Although it felt like Mitsubishi would just keep building it forever, it’s almost the end of the line for the Mitsubishi Pajero.
UPDATE, 10:15am 28/07/2020: Mitsubishi has officially confirmed the Pajero will be axed in 2021.
Nikkei Asian Review reports the venerable SUV will end production in 2021.
Its factory – the eponymous Pajero Manufacturing plant in Sakahogi, Gifu Prefecture – will be shuttered by 2023 due to declining output.
Last year, the plant’s production accounted for around 10 per cent of all Mitsubishi production in Japan. In the same year, Mitsubishi was the eighth best-selling automaker in Japan after almost all its domestic rivals.
In addition to the Pajero, the Pajero Manufacturing plant produces the Outlander and its platform-mate, the Delica D:5 (above). The latter will be familiar to Australians as a second-hand import.
Nikkei reports Mitsubishi will shift Delica production to the company’s Okazaki plant alongside the Outlander, though there are no plans to move the Pajero.
Delica sales commenced in 2007, while the Pajero was introduced in 2006. The Delica received its first significant facelift last year, however, while the Pajero’s last update was a relatively minor one five years ago.
Mitsubishi discontinued the Pajero in its home market last year though it’s continued manufacturing it for export markets such as Australia and the Middle East.
There’s no danger to the Outlander, with production already occurring at two factories in Japan and a new model due next year.
Mitsubishi is believed to be confirming plans for the axing of the Pajero as part of its mid-term management plan, set to be announced on Monday.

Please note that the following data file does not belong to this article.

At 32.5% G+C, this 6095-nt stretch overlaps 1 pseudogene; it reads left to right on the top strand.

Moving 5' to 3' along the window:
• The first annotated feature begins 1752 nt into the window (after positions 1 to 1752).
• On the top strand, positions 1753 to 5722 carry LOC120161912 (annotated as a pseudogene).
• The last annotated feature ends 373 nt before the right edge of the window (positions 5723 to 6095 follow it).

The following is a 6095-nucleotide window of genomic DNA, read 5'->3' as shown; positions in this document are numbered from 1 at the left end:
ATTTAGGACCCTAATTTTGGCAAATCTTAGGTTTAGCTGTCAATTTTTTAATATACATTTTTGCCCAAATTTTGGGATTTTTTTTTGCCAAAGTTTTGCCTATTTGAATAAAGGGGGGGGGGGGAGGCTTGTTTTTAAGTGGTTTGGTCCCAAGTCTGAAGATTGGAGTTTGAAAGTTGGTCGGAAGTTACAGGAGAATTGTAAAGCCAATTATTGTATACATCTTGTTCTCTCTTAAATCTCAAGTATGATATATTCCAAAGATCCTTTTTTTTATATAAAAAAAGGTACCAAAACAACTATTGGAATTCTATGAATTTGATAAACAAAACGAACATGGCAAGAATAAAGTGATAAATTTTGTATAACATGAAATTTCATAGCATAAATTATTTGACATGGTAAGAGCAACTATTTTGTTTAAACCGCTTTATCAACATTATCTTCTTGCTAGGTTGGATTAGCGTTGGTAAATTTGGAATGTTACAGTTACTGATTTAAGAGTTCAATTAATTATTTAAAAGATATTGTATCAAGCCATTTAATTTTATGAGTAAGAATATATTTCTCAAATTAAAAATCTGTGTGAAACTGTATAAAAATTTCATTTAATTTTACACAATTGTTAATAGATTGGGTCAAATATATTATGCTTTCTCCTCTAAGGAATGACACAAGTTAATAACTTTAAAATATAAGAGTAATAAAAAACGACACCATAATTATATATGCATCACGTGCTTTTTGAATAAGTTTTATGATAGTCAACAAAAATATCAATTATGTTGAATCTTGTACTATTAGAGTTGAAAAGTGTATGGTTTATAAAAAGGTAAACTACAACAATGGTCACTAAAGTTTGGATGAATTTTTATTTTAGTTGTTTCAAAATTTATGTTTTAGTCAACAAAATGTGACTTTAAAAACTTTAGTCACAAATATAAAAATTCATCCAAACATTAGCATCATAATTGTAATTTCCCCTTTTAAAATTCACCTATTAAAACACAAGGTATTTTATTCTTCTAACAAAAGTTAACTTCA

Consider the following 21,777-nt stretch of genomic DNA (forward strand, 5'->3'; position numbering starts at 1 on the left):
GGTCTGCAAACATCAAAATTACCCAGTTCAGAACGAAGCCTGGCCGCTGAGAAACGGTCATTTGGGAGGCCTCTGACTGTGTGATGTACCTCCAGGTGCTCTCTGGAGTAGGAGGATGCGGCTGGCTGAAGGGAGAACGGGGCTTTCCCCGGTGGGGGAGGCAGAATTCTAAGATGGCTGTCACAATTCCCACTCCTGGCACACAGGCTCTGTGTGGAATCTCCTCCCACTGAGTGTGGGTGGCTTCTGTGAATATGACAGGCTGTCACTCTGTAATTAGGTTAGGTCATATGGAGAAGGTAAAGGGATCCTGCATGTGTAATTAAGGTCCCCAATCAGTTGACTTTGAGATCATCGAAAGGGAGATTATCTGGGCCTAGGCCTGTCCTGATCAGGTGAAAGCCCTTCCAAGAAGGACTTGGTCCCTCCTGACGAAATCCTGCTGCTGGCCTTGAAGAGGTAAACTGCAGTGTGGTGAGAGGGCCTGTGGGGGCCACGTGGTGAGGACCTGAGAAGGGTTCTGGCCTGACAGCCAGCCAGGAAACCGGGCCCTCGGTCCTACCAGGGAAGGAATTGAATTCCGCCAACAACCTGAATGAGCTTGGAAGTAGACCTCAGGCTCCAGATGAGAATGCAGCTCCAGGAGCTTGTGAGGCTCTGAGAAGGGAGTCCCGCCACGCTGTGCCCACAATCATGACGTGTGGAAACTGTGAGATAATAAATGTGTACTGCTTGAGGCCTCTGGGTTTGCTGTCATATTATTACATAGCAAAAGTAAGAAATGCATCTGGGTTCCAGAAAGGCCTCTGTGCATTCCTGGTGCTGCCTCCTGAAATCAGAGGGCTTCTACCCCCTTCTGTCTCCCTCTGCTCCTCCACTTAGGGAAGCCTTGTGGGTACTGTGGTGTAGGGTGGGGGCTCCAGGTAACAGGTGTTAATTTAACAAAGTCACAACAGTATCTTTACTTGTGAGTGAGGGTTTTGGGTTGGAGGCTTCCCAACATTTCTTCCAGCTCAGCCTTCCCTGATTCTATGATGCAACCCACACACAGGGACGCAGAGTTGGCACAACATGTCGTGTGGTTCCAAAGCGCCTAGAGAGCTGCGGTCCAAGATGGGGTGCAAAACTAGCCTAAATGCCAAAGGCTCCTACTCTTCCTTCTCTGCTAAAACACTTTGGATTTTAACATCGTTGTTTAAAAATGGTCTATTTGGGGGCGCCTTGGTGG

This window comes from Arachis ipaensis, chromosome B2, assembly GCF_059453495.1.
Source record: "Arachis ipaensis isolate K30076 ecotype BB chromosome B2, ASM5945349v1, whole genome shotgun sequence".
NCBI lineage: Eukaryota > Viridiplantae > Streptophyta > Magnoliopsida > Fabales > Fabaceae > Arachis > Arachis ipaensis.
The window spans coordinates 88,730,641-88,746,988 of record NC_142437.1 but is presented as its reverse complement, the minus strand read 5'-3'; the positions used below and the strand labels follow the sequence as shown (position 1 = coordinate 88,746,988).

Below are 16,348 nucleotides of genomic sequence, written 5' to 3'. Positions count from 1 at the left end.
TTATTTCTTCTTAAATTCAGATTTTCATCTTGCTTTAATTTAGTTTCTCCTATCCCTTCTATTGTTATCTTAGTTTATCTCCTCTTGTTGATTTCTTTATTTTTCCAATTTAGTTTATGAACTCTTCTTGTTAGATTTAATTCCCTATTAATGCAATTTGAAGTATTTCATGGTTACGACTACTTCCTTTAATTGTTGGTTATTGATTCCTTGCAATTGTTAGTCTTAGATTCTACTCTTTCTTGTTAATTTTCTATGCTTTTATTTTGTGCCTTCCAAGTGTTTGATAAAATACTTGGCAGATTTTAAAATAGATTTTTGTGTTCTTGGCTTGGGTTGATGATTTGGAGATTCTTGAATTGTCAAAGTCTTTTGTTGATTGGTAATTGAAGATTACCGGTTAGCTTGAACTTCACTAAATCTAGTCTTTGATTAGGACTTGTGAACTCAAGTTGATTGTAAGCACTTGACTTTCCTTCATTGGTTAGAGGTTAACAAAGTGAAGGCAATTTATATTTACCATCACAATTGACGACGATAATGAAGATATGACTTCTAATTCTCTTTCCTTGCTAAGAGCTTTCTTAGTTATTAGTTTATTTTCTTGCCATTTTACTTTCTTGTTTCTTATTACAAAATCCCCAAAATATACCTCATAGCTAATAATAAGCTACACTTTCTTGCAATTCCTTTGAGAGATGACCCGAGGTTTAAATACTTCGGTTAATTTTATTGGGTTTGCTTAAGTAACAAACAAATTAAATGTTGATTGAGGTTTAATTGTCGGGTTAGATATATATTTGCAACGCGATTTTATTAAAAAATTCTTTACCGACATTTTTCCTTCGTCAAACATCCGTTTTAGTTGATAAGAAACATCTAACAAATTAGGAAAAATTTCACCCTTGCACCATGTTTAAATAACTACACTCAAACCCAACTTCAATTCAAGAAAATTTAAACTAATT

Though model cycles in the large SUV segment tend to be long, the Pajero is especially old as the current 2006-vintage generation was an update of the previous series launched in 1999.
The Pajero used to consistently outsell the smaller, Triton-based Challenger by a significant margin. When that model was replaced with the Pajero Sport, however, the tables turned.
In 2016, in the Pajero Sport’s first full year on the market, Mitsubishi sold 6,238 of them and 4,049 Pajeros. Last year, Mitsubishi sold 6,477 Pajero Sports and 2,847 Pajeros; so far this year, the newer SUV is outselling the veteran by three-to-one.
The shuttering of the Pajero Manufacturing plant is the first Japanese plant closure for Mitsubishi in almost twenty years. The company is trying to cut fixed costs by ¥100 billion (A$1.3 billion).
The plant has manufactured every generation of Pajero – known in some markets as the Shogun and Montero – since the first generation was launched in 1982.